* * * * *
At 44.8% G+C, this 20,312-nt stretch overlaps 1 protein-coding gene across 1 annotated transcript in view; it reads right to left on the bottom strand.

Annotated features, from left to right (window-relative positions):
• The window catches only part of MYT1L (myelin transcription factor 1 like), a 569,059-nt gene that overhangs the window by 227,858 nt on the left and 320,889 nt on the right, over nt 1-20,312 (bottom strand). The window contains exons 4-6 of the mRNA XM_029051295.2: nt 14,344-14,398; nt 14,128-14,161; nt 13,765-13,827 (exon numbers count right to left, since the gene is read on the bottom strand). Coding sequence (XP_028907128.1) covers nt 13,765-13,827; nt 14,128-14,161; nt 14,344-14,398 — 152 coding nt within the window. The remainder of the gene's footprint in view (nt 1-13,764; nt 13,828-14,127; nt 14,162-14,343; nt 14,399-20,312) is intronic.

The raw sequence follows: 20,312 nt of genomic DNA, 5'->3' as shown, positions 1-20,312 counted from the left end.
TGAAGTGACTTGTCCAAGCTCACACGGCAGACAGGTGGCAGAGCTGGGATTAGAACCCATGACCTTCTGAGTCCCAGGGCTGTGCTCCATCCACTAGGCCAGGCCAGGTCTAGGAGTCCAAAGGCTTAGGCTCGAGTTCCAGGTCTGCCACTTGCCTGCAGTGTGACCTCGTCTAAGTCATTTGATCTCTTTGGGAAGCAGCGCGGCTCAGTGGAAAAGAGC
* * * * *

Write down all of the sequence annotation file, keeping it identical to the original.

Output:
At 44.8% G+C, this 20,312-nt stretch overlaps 1 protein-coding gene across 1 annotated transcript in view; it reads right to left on the bottom strand.

Annotated features, from left to right (window-relative positions):
• The window catches only part of MYT1L (myelin transcription factor 1 like), a 569,059-nt gene that overhangs the window by 227,858 nt on the left and 320,889 nt on the right, over nt 1-20,312 (bottom strand). The window contains exons 4-6 of the mRNA XM_029051295.2: nt 14,344-14,398; nt 14,128-14,161; nt 13,765-13,827 (exon numbers count right to left, since the gene is read on the bottom strand). Coding sequence (XP_028907128.1) covers nt 13,765-13,827; nt 14,128-14,161; nt 14,344-14,398 — 152 coding nt within the window. The remainder of the gene's footprint in view (nt 1-13,764; nt 13,828-14,127; nt 14,162-14,343; nt 14,399-20,312) is intronic.

The raw sequence follows: 20,312 nt of genomic DNA, 5'->3' as shown, positions 1-20,312 counted from the left end.
TGAAGTGACTTGTCCAAGCTCACACGGCAGACAGGTGGCAGAGCTGGGATTAGAACCCATGACCTTCTGAGTCCCAGGGCTGTGCTCCATCCACTAGGCCAGGCCAGGTCTAGGAGTCCAAAGGCTTAGGCTCGAGTTCCAGGTCTGCCACTTGCCTGCAGTGTGACCTCGTCTAAGTCATTTGATCTCTTTGGGAAGCAGCGCGGCTCAGTGGAAAAGAGC